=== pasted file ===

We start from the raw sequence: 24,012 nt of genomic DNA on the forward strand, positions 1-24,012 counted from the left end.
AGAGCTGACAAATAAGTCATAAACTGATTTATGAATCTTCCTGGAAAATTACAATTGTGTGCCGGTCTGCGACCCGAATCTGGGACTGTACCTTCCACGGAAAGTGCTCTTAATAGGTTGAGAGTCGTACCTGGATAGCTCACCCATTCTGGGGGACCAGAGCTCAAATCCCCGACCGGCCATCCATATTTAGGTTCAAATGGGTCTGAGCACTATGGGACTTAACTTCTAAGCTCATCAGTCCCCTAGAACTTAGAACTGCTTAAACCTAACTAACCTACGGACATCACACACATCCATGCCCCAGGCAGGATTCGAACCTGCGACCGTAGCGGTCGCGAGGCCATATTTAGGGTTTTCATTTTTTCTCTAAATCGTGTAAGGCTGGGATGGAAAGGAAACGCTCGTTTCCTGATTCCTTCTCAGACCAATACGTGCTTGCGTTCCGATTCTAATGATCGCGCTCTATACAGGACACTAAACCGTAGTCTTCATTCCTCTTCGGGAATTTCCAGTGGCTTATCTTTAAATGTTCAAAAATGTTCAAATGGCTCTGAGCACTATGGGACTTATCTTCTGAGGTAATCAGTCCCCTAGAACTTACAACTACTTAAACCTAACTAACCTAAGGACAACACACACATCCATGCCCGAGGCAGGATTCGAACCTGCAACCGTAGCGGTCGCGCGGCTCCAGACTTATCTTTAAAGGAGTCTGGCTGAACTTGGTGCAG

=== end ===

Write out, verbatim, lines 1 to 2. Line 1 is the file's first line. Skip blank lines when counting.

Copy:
We start from the raw sequence: 24,012 nt of genomic DNA on the forward strand, positions 1-24,012 counted from the left end.
AGAGCTGACAAATAAGTCATAAACTGATTTATGAATCTTCCTGGAAAATTACAATTGTGTGCCGGTCTGCGACCCGAATCTGGGACTGTACCTTCCACGGAAAGTGCTCTTAATAGGTTGAGAGTCGTACCTGGATAGCTCACCCATTCTGGGGGACCAGAGCTCAAATCCCCGACCGGCCATCCATATTTAGGTTCAAATGGGTCTGAGCACTATGGGACTTAACTTCTAAGCTCATCAGTCCCCTAGAACTTAGAACTGCTTAAACCTAACTAACCTACGGACATCACACACATCCATGCCCCAGGCAGGATTCGAACCTGCGACCGTAGCGGTCGCGAGGCCATATTTAGGGTTTTCATTTTTTCTCTAAATCGTGTAAGGCTGGGATGGAAAGGAAACGCTCGTTTCCTGATTCCTTCTCAGACCAATACGTGCTTGCGTTCCGATTCTAATGATCGCGCTCTATACAGGACACTAAACCGTAGTCTTCATTCCTCTTCGGGAATTTCCAGTGGCTTATCTTTAAATGTTCAAAAATGTTCAAATGGCTCTGAGCACTATGGGACTTATCTTCTGAGGTAATCAGTCCCCTAGAACTTACAACTACTTAAACCTAACTAACCTAAGGACAACACACACATCCATGCCCGAGGCAGGATTCGAACCTGCAACCGTAGCGGTCGCGCGGCTCCAGACTTATCTTTAAAGGAGTCTGGCTGAACTTGGTGCAG